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Framing Specialist doesn’t Cut

Corners when Cutting Corners

What is art? Perhaps it depends on how you frame the question.

Frames are typically something that go around art, but for Andrea Hatch, the frames are artworks in themselves. The owner of Curiosity Art & Framing has won one international competition and claimed several other ribbons with her creative framing.

While most of her work does involve shaping designed and milled materials into rectangles for other people’s art, her competition frames go far beyond the everyday concept. Hatch started entering competitions to test herself, “to show people that you can do something a little bit different.

“It’s not just about making a frame; it’s about trying a new material,” she says. “It’s just about as much about challenging what I do as whether I win.”

What was initially a “lark” has become a “quiet addiction,” she says, noting that she has now entered every framing competition in the world except one in China. She’s had to hatch a lot of creative ideas, but, “It’s gone well,” she says.

Some competitions are sponsored by materials manufacturers, like Tru Vue or Larson-Juhl. Hatch’s win came in the 2017 Tru Vue competition, with a shadowbox of images and objects from a Jersey Boys movie. It included a scratch-made street lamp, four types of lighting, a Bluetooth speaker that played music from the soundtrack, and three thousand individually sculpted and painted bricks.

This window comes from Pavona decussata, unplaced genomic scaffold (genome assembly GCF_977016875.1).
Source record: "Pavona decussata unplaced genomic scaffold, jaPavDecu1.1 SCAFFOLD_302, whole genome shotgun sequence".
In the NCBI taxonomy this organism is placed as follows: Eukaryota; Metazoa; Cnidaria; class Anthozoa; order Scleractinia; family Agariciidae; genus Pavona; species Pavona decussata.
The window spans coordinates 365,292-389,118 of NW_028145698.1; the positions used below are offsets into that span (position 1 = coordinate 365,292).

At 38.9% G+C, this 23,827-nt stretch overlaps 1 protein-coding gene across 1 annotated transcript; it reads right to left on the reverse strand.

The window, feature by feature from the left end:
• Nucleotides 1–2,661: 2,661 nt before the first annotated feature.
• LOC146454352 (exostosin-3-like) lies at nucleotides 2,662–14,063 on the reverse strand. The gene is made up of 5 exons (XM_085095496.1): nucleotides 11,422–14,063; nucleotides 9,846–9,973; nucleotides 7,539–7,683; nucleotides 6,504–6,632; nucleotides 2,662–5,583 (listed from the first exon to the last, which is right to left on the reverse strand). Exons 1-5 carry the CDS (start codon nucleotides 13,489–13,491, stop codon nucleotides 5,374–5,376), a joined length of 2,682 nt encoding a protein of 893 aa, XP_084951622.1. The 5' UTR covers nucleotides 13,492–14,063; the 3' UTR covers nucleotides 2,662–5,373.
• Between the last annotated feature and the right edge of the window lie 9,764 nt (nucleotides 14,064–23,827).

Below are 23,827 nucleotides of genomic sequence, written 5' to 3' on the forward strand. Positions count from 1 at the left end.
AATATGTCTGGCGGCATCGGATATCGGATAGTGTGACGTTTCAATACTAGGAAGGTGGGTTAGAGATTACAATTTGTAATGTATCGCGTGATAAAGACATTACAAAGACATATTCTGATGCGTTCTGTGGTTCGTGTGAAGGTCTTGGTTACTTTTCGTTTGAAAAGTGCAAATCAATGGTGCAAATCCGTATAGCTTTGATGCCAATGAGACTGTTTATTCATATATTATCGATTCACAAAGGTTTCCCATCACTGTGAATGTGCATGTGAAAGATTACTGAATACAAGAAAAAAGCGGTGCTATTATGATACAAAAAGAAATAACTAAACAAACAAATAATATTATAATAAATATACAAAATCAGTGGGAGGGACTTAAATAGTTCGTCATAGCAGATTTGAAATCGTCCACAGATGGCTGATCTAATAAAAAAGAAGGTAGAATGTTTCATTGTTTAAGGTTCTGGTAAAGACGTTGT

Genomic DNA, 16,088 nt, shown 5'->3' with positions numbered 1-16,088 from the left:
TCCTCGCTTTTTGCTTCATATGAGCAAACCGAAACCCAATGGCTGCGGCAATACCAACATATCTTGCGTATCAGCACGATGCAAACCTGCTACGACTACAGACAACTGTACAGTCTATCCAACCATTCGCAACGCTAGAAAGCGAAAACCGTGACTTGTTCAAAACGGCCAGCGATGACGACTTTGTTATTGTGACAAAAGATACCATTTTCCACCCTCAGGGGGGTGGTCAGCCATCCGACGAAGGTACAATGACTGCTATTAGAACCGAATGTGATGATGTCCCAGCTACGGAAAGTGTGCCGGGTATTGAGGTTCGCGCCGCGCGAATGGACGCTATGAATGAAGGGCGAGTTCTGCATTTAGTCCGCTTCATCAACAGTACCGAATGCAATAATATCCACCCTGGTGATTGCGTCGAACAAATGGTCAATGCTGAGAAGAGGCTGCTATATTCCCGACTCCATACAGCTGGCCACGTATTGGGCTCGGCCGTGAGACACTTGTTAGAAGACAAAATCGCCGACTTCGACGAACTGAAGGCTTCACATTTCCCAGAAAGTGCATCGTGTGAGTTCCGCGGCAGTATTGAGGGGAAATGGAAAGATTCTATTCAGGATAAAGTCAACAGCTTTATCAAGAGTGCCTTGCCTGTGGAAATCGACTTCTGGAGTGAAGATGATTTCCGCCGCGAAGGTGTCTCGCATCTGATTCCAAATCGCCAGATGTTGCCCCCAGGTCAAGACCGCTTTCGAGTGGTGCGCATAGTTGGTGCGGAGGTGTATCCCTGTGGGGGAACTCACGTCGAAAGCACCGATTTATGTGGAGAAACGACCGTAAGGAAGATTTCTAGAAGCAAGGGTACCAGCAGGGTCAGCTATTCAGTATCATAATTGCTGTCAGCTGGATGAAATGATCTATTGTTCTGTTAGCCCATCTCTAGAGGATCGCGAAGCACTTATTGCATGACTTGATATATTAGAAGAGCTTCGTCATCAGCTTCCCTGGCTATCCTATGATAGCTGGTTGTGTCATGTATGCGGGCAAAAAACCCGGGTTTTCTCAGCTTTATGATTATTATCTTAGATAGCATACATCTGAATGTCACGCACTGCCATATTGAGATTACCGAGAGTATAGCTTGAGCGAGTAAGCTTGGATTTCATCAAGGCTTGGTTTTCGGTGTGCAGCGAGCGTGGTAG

“It was nuts,” Hatch says. “I will never do another one as crazy as that one.”

Moments later, though, she’s unpacking a recent entry in the Fine Art Trade Guild competition. For a “Back to the ’80s” theme, Hatch created a green resin Ghostbusters shadowbox that lights up and “weighs a ton.” It took 48 hours to pour the resin, pouring layers every two hours (including through the night) so the resin didn’t crack or leave lamination marks.

In the dark, “this thing looks phenomenal because it just glows like ectoplasm,” she says.

In her design room hang several other entries. One has words written with individually cut, inlaid wooden veneer letters; another uses standard framing redesigned to look like book spines.

Hatch did sell one of her pieces, and her Beatles shadowbox has drawn many tire-kickers, but the prices are intimidating, given the labour and quality of the material. Unfortunately, one was stolen from a competition in Las Vegas – primarily for the rare, autographed Spider-Man comic book inside, she suspects.

“It’s now listed on the registry of stolen artwork.”

Most of what she sells is more basic framing, of course. With training and years of experience in conservation framing for museums, she understands how to give people’s work the protection it needs and deserves.

Hatch also operates galleries at her Red Deer shop and her original store in Stettler. She exhibits and sells work from local artists, coaching and guiding them through the world of art sales and building their reputation.

“The art world has less restrictions than the mob. There is no governing body that you can go to,” Hatch says.

Curiosity Art & Framing operates weekdays from 10:30-5, and Saturdays from 11-4. For more information, visit curiosityartandframing.com.

One corner in her Red Deer shop holds several the pieces Andrea Hatch has entered in competitions

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